Over the past 10 to 15 years, many U.S. companies have introduced “non-compete” and "non-solicitation” obligations into the employment contracts of their key sales and technical-service employees. Employment contract “non-compete” provisions typically prohibit an employee from going to work for a direct competitor of the former employer for a period of one to two years. Usually, the non-compete restriction only applies if the former employee works for the competitor in the same geographical territory in which he worked for the former employer. In addition, the “non-solicitation” provision of an employment agreement usually prohibits the former employee from “soliciting” the former employer’s employees, customers, or suppliers on behalf of their new employer. The “non-solicitation” provisions of employment contracts are similarly imposed for one to two years post-employment.
Depending on a host of factors, including the length of time the former employee worked for the company and the reasons for the employee’s departure, companies have mostly attempted to enforce these types of “restrictive” employment terms when they discover a former employee quit to accept employment with a particularly aggressive competitor. When this development occurs, the company typically sues both the former employee (for breach of contract) and their new employer (for interference with the contract).
For the most part, these types of lawsuits are quickly settled if the employee and their new employer will agree to restrict the employee’s right to “solicit” (or call on) a list of specified customers or will agree the employee will restrict his business activities to a limited geographical area for a shorter time period than specified in the employment contract. For example, the employee won’t have any contact with the Smith Company for 9 months instead of a year or won’t make any sales calls in the Atlanta area for one year instead of two years. In other words, the parties to the dispute usually agree to a reasonable settlement of the lawsuit by obtaining a court-enforceable promise by the employee and their new employer that the employee will not solicit specific customers or customers in a specific geographical area for a shortened period of time.
However, the extremely tight job market the U.S. is experiencing has intensified the “poaching” of employees by competitors. The promise of hiring bonuses and substantial increases in compensation are pulling in even long-term, satisfied employees. At the same time, the new employer is looking at the former employer’s employment agreement to see whether there are legal deficiencies in the contract that will make the post-employment restrictions unenforceable. And the former employer is now concentrating on protecting their experienced sales and service personnel from being lured away by making it clear to employees and former employees that they intend to enforce the post-employment contract obligations. This “battle” to keep employees from quitting their current job to join competitors (and then contacting their former colleagues to see if they are also interested in leaving the company) has caused U.S. companies to file more lawsuits to enforce post-employment non-compete and non-solicitation terms and to spend more time and money defending those contract terms. In addition, many companies have become reluctant to settle these lawsuits on practical terms because they fear competitors will continue to “poach” their employees one after the other if they don’t fight back when the first employee departs.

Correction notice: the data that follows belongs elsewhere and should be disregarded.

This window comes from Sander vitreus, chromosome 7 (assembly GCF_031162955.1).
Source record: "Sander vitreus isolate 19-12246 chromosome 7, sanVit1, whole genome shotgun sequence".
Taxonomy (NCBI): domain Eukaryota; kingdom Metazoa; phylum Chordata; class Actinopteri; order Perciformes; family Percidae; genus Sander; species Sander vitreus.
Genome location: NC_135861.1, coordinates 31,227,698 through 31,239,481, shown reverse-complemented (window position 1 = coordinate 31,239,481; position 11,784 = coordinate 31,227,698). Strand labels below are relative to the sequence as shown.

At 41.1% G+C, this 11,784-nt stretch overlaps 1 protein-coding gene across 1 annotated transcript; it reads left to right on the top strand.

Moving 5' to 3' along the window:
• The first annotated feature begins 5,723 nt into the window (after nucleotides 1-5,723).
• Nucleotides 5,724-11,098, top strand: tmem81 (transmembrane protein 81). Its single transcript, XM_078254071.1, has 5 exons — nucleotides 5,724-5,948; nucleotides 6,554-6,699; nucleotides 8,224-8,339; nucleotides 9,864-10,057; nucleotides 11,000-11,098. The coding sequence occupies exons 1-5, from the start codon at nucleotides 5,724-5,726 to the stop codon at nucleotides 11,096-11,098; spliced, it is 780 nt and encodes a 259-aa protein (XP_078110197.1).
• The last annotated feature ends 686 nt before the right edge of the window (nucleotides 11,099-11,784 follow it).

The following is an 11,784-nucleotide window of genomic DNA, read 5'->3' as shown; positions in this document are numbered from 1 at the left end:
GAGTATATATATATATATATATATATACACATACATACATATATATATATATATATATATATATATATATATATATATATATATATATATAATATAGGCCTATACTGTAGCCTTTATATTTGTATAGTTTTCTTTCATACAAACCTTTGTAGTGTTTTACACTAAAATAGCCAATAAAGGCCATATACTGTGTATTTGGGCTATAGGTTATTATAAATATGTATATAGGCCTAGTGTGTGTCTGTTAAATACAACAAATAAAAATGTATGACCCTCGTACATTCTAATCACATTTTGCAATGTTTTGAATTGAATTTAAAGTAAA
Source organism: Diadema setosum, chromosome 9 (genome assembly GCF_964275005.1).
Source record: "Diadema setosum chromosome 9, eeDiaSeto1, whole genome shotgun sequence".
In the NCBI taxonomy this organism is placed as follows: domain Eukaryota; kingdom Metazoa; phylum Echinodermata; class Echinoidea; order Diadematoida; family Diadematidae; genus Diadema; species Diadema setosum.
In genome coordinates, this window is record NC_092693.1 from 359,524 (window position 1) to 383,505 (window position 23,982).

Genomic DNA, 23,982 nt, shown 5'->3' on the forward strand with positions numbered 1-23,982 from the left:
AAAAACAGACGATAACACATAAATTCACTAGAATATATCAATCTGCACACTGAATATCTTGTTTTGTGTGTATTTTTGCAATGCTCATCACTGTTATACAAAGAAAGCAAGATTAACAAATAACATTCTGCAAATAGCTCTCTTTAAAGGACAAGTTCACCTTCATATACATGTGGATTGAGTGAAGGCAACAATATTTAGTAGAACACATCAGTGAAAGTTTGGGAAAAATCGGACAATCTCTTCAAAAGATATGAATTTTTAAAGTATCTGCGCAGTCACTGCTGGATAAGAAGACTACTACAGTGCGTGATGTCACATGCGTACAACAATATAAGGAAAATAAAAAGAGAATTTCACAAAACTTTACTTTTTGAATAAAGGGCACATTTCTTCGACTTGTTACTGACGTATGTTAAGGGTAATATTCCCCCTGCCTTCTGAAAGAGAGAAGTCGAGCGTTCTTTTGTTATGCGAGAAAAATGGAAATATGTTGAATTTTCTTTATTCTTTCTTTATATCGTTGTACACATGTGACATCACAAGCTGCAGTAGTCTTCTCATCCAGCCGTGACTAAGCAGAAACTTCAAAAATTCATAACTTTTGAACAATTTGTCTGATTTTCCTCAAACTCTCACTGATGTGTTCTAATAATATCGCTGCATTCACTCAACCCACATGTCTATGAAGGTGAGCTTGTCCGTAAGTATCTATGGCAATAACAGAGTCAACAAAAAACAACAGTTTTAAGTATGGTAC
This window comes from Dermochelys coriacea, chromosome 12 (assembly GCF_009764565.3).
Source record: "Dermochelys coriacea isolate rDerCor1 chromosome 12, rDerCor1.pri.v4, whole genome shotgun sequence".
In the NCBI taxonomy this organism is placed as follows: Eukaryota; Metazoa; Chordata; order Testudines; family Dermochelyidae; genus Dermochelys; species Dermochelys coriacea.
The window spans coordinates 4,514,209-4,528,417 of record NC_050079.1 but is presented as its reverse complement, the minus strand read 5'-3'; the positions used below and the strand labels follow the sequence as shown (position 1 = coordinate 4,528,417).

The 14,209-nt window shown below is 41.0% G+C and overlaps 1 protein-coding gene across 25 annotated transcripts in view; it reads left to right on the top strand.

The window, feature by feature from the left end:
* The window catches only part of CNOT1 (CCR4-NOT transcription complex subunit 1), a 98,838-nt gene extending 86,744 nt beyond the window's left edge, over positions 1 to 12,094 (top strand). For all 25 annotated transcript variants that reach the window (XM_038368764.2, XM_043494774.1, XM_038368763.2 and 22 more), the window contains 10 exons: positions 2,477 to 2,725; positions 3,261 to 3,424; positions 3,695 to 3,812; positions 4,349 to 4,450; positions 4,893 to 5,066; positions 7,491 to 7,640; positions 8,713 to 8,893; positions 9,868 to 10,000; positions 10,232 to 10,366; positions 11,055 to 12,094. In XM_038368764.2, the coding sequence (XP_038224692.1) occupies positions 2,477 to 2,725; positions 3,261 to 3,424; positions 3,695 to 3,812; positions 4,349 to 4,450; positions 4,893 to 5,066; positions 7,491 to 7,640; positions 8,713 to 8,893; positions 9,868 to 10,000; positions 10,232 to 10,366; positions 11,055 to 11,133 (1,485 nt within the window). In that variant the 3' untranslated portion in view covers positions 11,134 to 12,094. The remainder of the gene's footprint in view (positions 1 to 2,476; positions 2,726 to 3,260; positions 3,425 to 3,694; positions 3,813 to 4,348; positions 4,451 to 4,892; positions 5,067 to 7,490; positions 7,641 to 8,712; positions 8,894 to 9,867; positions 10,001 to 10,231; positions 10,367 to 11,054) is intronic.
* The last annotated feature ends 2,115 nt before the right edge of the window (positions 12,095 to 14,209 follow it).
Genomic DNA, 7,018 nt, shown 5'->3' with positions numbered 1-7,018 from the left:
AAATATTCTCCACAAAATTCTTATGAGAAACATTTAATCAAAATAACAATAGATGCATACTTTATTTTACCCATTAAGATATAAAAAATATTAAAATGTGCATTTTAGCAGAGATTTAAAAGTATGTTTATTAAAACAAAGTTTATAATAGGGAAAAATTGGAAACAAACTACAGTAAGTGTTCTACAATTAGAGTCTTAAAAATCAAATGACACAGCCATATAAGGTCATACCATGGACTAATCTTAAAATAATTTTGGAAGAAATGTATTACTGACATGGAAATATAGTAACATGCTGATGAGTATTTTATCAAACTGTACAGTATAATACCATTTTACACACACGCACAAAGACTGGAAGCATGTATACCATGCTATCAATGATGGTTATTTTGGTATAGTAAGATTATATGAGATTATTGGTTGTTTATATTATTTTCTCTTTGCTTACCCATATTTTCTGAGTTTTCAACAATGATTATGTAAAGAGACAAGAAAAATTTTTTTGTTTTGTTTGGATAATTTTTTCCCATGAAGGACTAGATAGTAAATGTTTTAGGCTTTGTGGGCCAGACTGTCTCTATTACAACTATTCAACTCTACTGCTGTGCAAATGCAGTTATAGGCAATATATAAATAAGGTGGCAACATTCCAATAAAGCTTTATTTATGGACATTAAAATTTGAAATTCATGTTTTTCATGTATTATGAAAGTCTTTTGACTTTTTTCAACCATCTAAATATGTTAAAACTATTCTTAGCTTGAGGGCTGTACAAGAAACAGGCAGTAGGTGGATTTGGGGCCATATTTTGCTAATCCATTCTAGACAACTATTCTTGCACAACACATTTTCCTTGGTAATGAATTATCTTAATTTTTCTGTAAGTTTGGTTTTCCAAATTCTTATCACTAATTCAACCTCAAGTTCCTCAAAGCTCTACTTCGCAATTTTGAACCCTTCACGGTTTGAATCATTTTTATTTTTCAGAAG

All of this means that companies often believe they need to prove to their competitors that they will take extreme action to prevent the en masse resignation of their most valuable employees. Defending the enforceability of the employment contract has become more important, in many instances, than examining the actual consequences of one former employee’s new job duties. So, these types of lawsuits are not only on the rise, but they are also getting more expensive to prosecute and defend because the stakes have been raised by a competitive job market.
This trend also comes at a time when the legislatures and courts of each state are developing different rules and tests for how post-employment restrictions will be enforced and for how long. Many state courts disfavor post-employment “non-compete” restrictions but are more willing to enforce reasonable “non-solicitation” restrictions. The emerging law is not always consistent or clear, making it especially difficult for companies operating in more than one state to arrive at a single employment agreement that all courts throughout the U.S. will consistently enforce.
In conclusion, the time for a company to examine the enforceability of its employment contract is before it sees the need to take legal action to enforce it. And just because a court in one state has agreed to enforce the contract terms against a former employee does not mean the court in another state will decide to enforce those post-employment terms in the same manner. Take the guesswork out of your employment strategy by talking with your attorney before you walk – voluntarily or involuntarily – into court.
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